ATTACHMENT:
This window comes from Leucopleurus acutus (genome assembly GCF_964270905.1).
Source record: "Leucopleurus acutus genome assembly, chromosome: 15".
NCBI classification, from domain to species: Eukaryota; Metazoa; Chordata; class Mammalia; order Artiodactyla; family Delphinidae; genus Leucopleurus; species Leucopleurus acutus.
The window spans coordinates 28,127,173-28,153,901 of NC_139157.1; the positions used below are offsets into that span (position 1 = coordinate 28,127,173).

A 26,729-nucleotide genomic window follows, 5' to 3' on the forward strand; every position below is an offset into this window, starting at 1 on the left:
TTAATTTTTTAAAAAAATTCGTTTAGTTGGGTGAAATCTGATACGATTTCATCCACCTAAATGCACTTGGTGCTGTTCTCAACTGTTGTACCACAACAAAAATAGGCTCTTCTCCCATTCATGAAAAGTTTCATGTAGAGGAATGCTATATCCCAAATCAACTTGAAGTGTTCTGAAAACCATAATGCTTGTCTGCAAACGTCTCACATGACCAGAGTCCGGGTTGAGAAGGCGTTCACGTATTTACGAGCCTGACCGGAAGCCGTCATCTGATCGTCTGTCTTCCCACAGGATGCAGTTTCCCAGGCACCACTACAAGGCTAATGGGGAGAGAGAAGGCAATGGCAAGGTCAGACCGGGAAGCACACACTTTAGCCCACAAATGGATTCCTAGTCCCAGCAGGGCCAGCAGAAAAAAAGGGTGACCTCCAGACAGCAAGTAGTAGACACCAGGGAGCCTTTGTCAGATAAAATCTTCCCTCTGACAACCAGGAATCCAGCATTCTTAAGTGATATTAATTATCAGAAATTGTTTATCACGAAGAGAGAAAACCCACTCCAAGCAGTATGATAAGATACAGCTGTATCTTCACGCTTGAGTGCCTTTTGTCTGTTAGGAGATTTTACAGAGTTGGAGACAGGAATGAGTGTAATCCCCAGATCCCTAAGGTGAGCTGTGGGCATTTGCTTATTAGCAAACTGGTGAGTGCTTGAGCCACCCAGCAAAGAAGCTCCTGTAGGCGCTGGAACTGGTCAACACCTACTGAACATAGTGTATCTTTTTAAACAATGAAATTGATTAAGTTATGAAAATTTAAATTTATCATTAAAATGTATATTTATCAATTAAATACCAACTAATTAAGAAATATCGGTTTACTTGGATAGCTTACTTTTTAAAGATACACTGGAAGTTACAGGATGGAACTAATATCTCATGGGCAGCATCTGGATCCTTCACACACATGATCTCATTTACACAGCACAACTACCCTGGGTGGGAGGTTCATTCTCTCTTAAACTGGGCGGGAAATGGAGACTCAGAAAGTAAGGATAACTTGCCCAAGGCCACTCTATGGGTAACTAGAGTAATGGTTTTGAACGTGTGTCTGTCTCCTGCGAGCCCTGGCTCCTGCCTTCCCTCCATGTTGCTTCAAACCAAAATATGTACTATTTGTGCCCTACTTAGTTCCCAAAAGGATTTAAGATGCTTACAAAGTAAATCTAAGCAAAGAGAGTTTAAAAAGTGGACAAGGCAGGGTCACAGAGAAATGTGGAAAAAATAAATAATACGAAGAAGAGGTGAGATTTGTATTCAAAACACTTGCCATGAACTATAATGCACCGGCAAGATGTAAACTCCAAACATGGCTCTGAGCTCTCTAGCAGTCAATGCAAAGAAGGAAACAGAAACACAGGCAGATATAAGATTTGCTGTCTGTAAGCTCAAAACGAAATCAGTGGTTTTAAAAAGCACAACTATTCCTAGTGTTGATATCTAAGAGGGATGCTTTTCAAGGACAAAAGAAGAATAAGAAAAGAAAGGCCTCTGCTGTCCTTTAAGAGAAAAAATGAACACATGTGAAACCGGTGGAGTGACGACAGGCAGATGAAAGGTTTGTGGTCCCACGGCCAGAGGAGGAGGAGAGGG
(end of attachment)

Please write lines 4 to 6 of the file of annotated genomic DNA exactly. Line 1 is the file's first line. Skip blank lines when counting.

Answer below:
The window spans coordinates 28,127,173-28,153,901 of NC_139157.1; the positions used below are offsets into that span (position 1 = coordinate 28,127,173).

A 26,729-nucleotide genomic window follows, 5' to 3' on the forward strand; every position below is an offset into this window, starting at 1 on the left:
TTAATTTTTTAAAAAAATTCGTTTAGTTGGGTGAAATCTGATACGATTTCATCCACCTAAATGCACTTGGTGCTGTTCTCAACTGTTGTACCACAACAAAAATAGGCTCTTCTCCCATTCATGAAAAGTTTCATGTAGAGGAATGCTATATCCCAAATCAACTTGAAGTGTTCTGAAAACCATAATGCTTGTCTGCAAACGTCTCACATGACCAGAGTCCGGGTTGAGAAGGCGTTCACGTATTTACGAGCCTGACCGGAAGCCGTCATCTGATCGTCTGTCTTCCCACAGGATGCAGTTTCCCAGGCACCACTACAAGGCTAATGGGGAGAGAGAAGGCAATGGCAAGGTCAGACCGGGAAGCACACACTTTAGCCCACAAATGGATTCCTAGTCCCAGCAGGGCCAGCAGAAAAAAAGGGTGACCTCCAGACAGCAAGTAGTAGACACCAGGGAGCCTTTGTCAGATAAAATCTTCCCTCTGACAACCAGGAATCCAGCATTCTTAAGTGATATTAATTATCAGAAATTGTTTATCACGAAGAGAGAAAACCCACTCCAAGCAGTATGATAAGATACAGCTGTATCTTCACGCTTGAGTGCCTTTTGTCTGTTAGGAGATTTTACAGAGTTGGAGACAGGAATGAGTGTAATCCCCAGATCCCTAAGGTGAGCTGTGGGCATTTGCTTATTAGCAAACTGGTGAGTGCTTGAGCCACCCAGCAAAGAAGCTCCTGTAGGCGCTGGAACTGGTCAACACCTACTGAACATAGTGTATCTTTTTAAACAATGAAATTGATTAAGTTATGAAAATTTAAATTTATCATTAAAATGTATATTTATCAATTAAATACCAACTAATTAAGAAATATCGGTTTACTTGGATAGCTTACTTTTTAAAGATACACTGGAAGTTACAGGATGGAACTAATATCTCATGGGCAGCATCTGGATCCTTCACACACATGATCTCATTTACACAGCACAACTACCCTGGGTGGGAGGTTCATTCTCTCTTAAACTGGGCGGGAAATGGAGACTCAGAAAGTAAGGATAACTTGCCCAAGGCCACTCTATGGGTAACTAGAGTAATGGTTTTGAACGTGTGTCTGTCTCCTGCGAGCCCTGGCTCCTGCCTTCCCTCCATGTTGCTTCAAACCAAAATATGTACTATTTGTGCCCTACTTAGTTCCCAAAAGGATTTAAGATGCTTACAAAGTAAATCTAAGCAAAGAGAGTTTAAAAAGTGGACAAGGCAGGGTCACAGAGAAATGTGGAAAAAATAAATAATACGAAGAAGAGGTGAGATTTGTATTCAAAACACTTGCCATGAACTATAATGCACCGGCAAGATGTAAACTCCAAACATGGCTCTGAGCTCTCTAGCAGTCAATGCAAAGAAGGAAACAGAAACACAGGCAGATATAAGATTTGCTGTCTGTAAGCTCAAAACGAAATCAGTGGTTTTAAAAAGCACAACTATTCCTAGTGTTGATATCTAAGAGGGATGCTTTTCAAGGACAAAAGAAGAATAAGAAAAGAAAGGCCTCTGCTGTCCTTTAAGAGAAAAAATGAACACATGTGAAACCGGTGGAGTGACGACAGGCAGATGAAAGGTTTGTGGTCCCACGGCCAGAGGAGGAGGAGAGGG